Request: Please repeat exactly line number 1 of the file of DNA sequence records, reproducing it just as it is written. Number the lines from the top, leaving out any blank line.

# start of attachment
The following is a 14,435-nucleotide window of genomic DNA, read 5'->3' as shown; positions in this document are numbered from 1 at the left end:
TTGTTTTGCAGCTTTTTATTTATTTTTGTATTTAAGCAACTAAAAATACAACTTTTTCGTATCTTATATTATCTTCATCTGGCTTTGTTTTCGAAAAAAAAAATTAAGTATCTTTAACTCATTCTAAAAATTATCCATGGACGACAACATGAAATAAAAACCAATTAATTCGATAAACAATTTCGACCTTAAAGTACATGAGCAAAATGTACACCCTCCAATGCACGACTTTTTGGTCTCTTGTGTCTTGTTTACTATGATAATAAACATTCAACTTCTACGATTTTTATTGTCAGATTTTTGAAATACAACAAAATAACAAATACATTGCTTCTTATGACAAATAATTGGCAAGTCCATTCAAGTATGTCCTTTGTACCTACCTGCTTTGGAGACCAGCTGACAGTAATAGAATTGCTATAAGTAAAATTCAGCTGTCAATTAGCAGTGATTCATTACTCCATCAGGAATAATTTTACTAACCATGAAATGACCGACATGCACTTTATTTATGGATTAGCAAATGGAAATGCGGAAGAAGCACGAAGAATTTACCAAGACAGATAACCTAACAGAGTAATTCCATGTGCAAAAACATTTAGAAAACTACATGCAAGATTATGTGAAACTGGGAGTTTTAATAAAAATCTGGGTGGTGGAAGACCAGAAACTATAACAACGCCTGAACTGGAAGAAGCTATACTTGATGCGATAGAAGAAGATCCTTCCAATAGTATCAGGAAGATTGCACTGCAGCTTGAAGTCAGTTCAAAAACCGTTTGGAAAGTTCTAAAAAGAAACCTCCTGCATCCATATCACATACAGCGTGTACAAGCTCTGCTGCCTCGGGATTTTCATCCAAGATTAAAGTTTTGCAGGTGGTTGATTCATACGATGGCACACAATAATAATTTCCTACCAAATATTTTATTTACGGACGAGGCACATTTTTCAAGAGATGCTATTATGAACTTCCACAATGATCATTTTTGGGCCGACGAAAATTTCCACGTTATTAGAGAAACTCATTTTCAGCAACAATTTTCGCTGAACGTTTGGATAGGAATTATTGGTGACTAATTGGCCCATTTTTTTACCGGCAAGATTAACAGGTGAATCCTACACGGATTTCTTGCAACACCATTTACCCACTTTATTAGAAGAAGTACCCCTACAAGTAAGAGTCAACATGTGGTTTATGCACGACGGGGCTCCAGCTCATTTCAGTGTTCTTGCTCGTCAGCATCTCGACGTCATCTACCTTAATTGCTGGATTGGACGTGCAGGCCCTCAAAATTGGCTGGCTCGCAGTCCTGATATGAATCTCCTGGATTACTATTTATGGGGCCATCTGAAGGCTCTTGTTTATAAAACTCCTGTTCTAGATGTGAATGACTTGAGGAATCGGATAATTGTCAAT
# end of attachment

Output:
The following is a 14,435-nucleotide window of genomic DNA, read 5'->3' as shown; positions in this document are numbered from 1 at the left end: